argument it will default to a software driven window. Here are the display
   flags you will want to choose from:

   ::

      pygame.FULLSCREEN    create a fullscreen display
      pygame.DOUBLEBUF     recommended for HWSURFACE or OPENGL
      pygame.HWSURFACE     hardware accelerated, only in FULLSCREEN
      pygame.OPENGL        create an OpenGL renderable display
      pygame.RESIZABLE     display window should be sizeable
      pygame.NOFRAME       display window will have no border or controls

   For example:
    
   ::
    
        # Open a window on the screen
        screen_width=700
        screen_height=400
        screen=pygame.display.set_mode([screen_width,screen_height])
    
   .. ## pygame.display.set_mode ##

.. function:: get_surface

   | :sl:`Get a reference to the currently set display surface`
   | :sg:`get_surface() -> Surface`

   Return a reference to the currently set display Surface. If no display mode
   has been set this will return None.

   .. ## pygame.display.get_surface ##

.. function:: flip

   | :sl:`Update the full display Surface to the screen`
   | :sg:`flip() -> None`

   This will update the contents of the entire display. If your display mode is
   using the flags ``pygame.HWSURFACE`` and ``pygame.DOUBLEBUF``, this will
   wait for a vertical retrace and swap the surfaces. If you are using a
   different type of display mode, it will simply update the entire contents of
   the surface.

   When using an ``pygame.OPENGL`` display mode this will perform a gl buffer
   swap.

   .. ## pygame.display.flip ##

.. function:: update

   | :sl:`Update portions of the screen for software displays`
   | :sg:`update(rectangle=None) -> None`
   | :sg:`update(rectangle_list) -> None`

   This function is like an optimized version of ``pygame.display.flip()`` for
   software displays. It allows only a portion of the screen to updated,
   instead of the entire area. If no argument is passed it updates the entire
   Surface area like ``pygame.display.flip()``.

   You can pass the function a single rectangle, or a sequence of rectangles.
   It is more efficient to pass many rectangles at once than to call update
   multiple times with single or a partial list of rectangles. If passing a
   sequence of rectangles it is safe to include None values in the list, which
   will be skipped.

   This call cannot be used on ``pygame.OPENGL`` displays and will generate an
   exception.

   .. ## pygame.display.update ##

.. function:: get_driver

   | :sl:`Get the name of the pygame display backend`
   | :sg:`get_driver() -> name`

   Pygame chooses one of many available display backends when it is
   initialized. This returns the internal name used for the display backend.
   This can be used to provide limited information about what display
   capabilities might be accelerated. See the ``SDL_VIDEODRIVER`` flags in
   ``pygame.display.set_mode()`` to see some of the common options.

   .. ## pygame.display.get_driver ##

.. function:: Info

   | :sl:`Create a video display information object`
   | :sg:`Info() -> VideoInfo`

   Creates a simple object containing several attributes to describe the
   current graphics environment. If this is called before
   ``pygame.display.set_mode()`` some platforms can provide information about
   the default display mode. This can also be called after setting the display
   mode to verify specific display options were satisfied. The VidInfo object
   has several attributes:

   ::

     hw:         True if the display is hardware accelerated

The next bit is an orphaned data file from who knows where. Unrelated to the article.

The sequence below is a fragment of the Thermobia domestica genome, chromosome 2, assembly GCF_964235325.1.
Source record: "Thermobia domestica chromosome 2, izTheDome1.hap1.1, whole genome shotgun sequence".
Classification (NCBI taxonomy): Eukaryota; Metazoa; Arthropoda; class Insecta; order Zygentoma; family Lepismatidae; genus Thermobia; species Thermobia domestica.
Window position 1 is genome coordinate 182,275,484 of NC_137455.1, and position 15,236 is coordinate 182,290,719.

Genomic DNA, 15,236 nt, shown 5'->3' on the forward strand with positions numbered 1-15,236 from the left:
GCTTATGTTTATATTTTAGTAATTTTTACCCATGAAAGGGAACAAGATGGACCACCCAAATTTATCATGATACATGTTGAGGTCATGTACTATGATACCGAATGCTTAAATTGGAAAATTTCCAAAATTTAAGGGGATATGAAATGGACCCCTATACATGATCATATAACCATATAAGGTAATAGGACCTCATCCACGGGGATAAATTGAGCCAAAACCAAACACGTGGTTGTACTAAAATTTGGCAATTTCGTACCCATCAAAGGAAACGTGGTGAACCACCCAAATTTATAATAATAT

wm:         True if windowed display modes can be used
     video_mem:  The megabytes of video memory on the display. This is 0 if unknown
     bitsize:    Number of bits used to store each pixel
     bytesize:   Number of bytes used to store each pixel
     masks:      Four values used to pack RGBA values into pixels
     shifts:     Four values used to pack RGBA values into pixels
     losses:     Four values used to pack RGBA values into pixels
     blit_hw:    True if hardware Surface blitting is accelerated
     blit_hw_CC: True if hardware Surface colorkey blitting is accelerated
     blit_hw_A:  True if hardware Surface pixel alpha blitting is accelerated
     blit_sw:    True if software Surface blitting is accelerated
     blit_sw_CC: True if software Surface colorkey blitting is accelerated
     blit_sw_A:  True if software Surface pixel alpha blitting is acclerated
     current_h, current_h:  Width and height of the current video mode, or of the
       desktop mode if called before the display.set_mode is called.
       (current_h, current_w are available since SDL 1.2.10, and pygame 1.8.0)
       They are -1 on error, or if an old SDL is being used.

   .. ## pygame.display.Info ##

.. function:: get_wm_info

   | :sl:`Get information about the current windowing system`
   | :sg:`get_wm_info() -> dict`

   Creates a dictionary filled with string keys. The strings and values are
   arbitrarily created by the system. Some systems may have no information and
   an empty dictionary will be returned. Most platforms will return a "window"
   key with the value set to the system id for the current display.

   New with pygame 1.7.1

   .. ## pygame.display.get_wm_info ##

.. function:: list_modes

   | :sl:`Get list of available fullscreen modes`
   | :sg:`list_modes(depth=0, flags=pygame.FULLSCREEN) -> list`

   This function returns a list of possible dimensions for a specified color
   depth. The return value will be an empty list if no display modes are
   available with the given arguments. A return value of -1 means that any
   requested resolution should work (this is likely the case for windowed
   modes). Mode sizes are sorted from biggest to smallest.

   If depth is 0, ``SDL`` will choose the current/best color depth for the
   display. The flags defaults to ``pygame.FULLSCREEN``, but you may need to
   add additional flags for specific fullscreen modes.

   .. ## pygame.display.list_modes ##

.. function:: mode_ok

   | :sl:`Pick the best color depth for a display mode`